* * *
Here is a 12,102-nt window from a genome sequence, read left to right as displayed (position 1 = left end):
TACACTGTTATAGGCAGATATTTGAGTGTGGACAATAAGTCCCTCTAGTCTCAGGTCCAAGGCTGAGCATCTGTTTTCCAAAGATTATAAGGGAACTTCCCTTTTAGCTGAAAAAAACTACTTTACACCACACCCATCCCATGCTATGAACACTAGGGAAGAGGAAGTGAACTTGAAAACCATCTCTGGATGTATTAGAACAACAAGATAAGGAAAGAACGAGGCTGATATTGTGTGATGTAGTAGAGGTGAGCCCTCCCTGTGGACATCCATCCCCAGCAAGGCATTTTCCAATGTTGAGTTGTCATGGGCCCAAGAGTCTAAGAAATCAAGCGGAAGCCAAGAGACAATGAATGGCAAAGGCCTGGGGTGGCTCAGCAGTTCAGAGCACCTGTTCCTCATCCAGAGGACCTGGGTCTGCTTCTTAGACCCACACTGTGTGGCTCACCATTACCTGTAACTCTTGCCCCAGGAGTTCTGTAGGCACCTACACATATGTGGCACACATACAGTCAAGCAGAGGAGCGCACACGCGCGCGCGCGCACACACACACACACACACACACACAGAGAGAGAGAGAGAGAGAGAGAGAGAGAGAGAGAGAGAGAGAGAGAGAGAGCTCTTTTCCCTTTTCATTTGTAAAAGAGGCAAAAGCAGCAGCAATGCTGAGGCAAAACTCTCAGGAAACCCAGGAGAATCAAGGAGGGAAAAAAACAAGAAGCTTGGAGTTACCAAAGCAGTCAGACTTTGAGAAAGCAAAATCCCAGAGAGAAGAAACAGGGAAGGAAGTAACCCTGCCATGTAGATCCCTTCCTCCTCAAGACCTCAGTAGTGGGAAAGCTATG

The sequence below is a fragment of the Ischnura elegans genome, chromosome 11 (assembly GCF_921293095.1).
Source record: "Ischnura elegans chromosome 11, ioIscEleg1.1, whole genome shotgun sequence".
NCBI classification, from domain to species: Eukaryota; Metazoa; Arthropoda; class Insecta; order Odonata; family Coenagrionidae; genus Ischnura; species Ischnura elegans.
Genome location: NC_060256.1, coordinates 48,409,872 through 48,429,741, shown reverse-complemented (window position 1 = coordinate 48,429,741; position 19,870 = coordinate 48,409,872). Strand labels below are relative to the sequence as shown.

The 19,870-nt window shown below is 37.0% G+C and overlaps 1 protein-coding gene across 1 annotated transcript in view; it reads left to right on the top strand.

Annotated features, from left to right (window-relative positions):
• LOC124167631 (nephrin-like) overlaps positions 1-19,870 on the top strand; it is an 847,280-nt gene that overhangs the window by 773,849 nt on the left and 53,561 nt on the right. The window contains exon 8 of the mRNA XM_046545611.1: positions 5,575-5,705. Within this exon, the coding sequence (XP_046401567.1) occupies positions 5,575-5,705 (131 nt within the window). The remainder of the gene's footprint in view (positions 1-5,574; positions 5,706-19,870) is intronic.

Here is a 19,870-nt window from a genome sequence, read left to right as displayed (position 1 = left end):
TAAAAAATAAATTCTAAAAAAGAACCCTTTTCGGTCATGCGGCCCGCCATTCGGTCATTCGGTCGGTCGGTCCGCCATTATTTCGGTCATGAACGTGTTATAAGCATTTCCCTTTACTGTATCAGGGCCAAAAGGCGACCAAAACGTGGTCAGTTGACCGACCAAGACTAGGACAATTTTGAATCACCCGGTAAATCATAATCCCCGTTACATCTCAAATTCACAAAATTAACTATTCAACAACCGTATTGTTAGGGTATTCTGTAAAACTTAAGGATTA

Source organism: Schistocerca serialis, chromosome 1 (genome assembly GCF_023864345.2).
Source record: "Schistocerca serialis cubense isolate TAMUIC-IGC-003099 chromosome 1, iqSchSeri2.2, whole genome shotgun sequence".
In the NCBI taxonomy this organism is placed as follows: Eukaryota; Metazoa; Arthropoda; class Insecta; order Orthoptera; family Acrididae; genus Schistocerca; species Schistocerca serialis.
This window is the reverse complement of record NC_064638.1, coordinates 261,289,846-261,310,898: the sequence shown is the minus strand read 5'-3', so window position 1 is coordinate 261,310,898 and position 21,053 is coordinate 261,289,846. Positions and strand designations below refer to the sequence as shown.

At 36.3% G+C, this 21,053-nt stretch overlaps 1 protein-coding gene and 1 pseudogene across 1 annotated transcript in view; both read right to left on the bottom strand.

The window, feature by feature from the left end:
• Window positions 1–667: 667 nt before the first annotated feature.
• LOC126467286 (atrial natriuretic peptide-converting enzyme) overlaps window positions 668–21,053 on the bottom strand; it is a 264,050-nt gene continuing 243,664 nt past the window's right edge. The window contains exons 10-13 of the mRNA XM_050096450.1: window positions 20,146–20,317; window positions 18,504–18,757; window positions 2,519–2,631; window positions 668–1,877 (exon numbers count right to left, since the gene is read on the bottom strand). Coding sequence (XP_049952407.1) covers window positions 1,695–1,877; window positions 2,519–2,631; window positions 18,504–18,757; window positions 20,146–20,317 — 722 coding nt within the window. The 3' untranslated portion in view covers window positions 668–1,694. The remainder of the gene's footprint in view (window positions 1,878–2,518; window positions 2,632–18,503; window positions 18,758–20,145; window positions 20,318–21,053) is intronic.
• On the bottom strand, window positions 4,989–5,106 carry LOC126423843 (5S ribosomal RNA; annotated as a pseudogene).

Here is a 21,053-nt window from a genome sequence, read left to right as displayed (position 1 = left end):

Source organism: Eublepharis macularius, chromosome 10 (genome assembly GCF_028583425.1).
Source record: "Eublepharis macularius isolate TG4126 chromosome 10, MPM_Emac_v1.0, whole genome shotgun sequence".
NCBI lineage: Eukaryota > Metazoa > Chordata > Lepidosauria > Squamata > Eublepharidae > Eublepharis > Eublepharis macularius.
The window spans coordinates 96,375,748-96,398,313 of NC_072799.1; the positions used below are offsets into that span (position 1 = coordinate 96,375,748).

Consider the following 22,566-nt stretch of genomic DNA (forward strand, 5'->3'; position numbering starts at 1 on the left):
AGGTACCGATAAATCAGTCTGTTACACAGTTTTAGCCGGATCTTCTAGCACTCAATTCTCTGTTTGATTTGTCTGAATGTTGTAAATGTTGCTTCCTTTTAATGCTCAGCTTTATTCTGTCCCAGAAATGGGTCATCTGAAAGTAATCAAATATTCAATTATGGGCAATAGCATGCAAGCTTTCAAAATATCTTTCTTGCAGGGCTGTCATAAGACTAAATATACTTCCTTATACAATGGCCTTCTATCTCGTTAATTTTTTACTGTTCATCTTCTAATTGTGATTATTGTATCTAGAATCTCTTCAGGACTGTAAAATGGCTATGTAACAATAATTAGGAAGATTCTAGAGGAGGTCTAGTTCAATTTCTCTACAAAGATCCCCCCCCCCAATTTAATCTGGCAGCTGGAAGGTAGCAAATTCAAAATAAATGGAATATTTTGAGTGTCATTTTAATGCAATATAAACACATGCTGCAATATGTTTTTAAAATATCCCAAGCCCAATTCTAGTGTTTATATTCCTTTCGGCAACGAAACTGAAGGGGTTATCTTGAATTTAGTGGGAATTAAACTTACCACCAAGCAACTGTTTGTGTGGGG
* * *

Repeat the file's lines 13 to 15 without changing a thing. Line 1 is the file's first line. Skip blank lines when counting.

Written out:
Source record: "Schistocerca serialis cubense isolate TAMUIC-IGC-003099 chromosome 1, iqSchSeri2.2, whole genome shotgun sequence".
In the NCBI taxonomy this organism is placed as follows: Eukaryota; Metazoa; Arthropoda; class Insecta; order Orthoptera; family Acrididae; genus Schistocerca; species Schistocerca serialis.
This window is the reverse complement of record NC_064638.1, coordinates 261,289,846-261,310,898: the sequence shown is the minus strand read 5'-3', so window position 1 is coordinate 261,310,898 and position 21,053 is coordinate 261,289,846. Positions and strand designations below refer to the sequence as shown.